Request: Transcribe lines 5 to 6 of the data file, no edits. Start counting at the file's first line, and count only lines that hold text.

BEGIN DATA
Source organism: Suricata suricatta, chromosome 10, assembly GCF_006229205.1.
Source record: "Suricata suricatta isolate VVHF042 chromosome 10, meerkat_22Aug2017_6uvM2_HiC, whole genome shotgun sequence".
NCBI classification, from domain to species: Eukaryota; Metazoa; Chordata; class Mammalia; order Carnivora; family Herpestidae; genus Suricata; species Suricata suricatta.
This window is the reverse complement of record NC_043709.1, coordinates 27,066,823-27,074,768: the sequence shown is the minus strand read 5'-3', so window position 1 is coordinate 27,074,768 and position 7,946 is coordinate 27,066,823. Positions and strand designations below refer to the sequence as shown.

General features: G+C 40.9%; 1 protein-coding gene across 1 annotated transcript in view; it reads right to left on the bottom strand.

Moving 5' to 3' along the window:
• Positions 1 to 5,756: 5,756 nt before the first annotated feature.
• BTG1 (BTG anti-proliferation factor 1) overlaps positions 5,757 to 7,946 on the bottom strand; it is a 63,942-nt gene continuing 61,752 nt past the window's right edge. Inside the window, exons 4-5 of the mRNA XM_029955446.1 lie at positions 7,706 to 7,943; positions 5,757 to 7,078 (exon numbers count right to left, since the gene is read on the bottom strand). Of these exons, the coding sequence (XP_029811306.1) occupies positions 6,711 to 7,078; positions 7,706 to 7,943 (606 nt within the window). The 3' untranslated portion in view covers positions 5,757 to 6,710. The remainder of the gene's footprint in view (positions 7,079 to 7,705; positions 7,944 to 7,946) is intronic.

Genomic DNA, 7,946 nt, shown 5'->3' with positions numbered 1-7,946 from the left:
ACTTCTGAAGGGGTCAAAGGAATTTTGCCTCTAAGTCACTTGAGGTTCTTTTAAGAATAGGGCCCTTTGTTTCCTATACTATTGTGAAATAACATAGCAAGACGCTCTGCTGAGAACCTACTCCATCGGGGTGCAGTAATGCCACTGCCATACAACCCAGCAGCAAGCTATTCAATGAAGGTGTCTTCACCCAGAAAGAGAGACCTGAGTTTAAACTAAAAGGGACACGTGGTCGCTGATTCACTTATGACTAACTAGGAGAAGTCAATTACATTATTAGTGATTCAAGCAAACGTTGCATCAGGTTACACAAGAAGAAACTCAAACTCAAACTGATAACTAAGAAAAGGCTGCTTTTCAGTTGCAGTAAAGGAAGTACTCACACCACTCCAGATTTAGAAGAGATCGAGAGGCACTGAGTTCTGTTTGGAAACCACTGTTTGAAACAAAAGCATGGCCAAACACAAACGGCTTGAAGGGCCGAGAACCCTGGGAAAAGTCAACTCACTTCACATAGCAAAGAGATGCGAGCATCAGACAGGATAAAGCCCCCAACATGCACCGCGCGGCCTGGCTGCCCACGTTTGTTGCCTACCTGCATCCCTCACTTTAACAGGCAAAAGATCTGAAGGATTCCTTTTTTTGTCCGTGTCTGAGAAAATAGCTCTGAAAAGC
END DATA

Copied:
General features: G+C 40.9%; 1 protein-coding gene across 1 annotated transcript in view; it reads right to left on the bottom strand.

Moving 5' to 3' along the window: